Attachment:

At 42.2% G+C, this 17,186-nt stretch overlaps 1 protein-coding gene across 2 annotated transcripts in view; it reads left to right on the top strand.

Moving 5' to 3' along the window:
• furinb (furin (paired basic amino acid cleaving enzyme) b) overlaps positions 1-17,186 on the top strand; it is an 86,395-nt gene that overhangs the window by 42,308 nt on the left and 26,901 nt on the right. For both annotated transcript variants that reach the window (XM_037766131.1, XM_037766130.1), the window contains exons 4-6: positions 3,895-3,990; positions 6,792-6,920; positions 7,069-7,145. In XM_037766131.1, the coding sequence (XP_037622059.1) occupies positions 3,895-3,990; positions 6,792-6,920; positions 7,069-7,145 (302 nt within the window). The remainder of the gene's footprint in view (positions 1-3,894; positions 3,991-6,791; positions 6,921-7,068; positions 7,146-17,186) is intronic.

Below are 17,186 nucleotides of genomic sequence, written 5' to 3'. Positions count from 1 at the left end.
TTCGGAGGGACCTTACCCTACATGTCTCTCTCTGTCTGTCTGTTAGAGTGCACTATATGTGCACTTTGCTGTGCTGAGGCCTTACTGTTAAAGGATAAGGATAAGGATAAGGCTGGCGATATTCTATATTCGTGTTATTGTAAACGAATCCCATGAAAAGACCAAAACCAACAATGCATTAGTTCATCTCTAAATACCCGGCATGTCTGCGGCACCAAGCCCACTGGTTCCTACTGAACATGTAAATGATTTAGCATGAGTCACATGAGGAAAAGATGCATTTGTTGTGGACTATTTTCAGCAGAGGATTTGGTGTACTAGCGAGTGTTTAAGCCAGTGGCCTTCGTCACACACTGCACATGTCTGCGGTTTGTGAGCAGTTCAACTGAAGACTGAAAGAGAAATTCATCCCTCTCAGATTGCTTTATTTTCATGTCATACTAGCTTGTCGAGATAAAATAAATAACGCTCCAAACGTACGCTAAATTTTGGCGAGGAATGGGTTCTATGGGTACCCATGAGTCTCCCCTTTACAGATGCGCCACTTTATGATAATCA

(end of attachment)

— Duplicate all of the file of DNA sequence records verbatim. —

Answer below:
At 42.2% G+C, this 17,186-nt stretch overlaps 1 protein-coding gene across 2 annotated transcripts in view; it reads left to right on the top strand.

Moving 5' to 3' along the window:
• furinb (furin (paired basic amino acid cleaving enzyme) b) overlaps positions 1-17,186 on the top strand; it is an 86,395-nt gene that overhangs the window by 42,308 nt on the left and 26,901 nt on the right. For both annotated transcript variants that reach the window (XM_037766131.1, XM_037766130.1), the window contains exons 4-6: positions 3,895-3,990; positions 6,792-6,920; positions 7,069-7,145. In XM_037766131.1, the coding sequence (XP_037622059.1) occupies positions 3,895-3,990; positions 6,792-6,920; positions 7,069-7,145 (302 nt within the window). The remainder of the gene's footprint in view (positions 1-3,894; positions 3,991-6,791; positions 6,921-7,068; positions 7,146-17,186) is intronic.

Below are 17,186 nucleotides of genomic sequence, written 5' to 3'. Positions count from 1 at the left end.
TTCGGAGGGACCTTACCCTACATGTCTCTCTCTGTCTGTCTGTTAGAGTGCACTATATGTGCACTTTGCTGTGCTGAGGCCTTACTGTTAAAGGATAAGGATAAGGATAAGGCTGGCGATATTCTATATTCGTGTTATTGTAAACGAATCCCATGAAAAGACCAAAACCAACAATGCATTAGTTCATCTCTAAATACCCGGCATGTCTGCGGCACCAAGCCCACTGGTTCCTACTGAACATGTAAATGATTTAGCATGAGTCACATGAGGAAAAGATGCATTTGTTGTGGACTATTTTCAGCAGAGGATTTGGTGTACTAGCGAGTGTTTAAGCCAGTGGCCTTCGTCACACACTGCACATGTCTGCGGTTTGTGAGCAGTTCAACTGAAGACTGAAAGAGAAATTCATCCCTCTCAGATTGCTTTATTTTCATGTCATACTAGCTTGTCGAGATAAAATAAATAACGCTCCAAACGTACGCTAAATTTTGGCGAGGAATGGGTTCTATGGGTACCCATGAGTCTCCCCTTTACAGATGCGCCACTTTATGATAATCA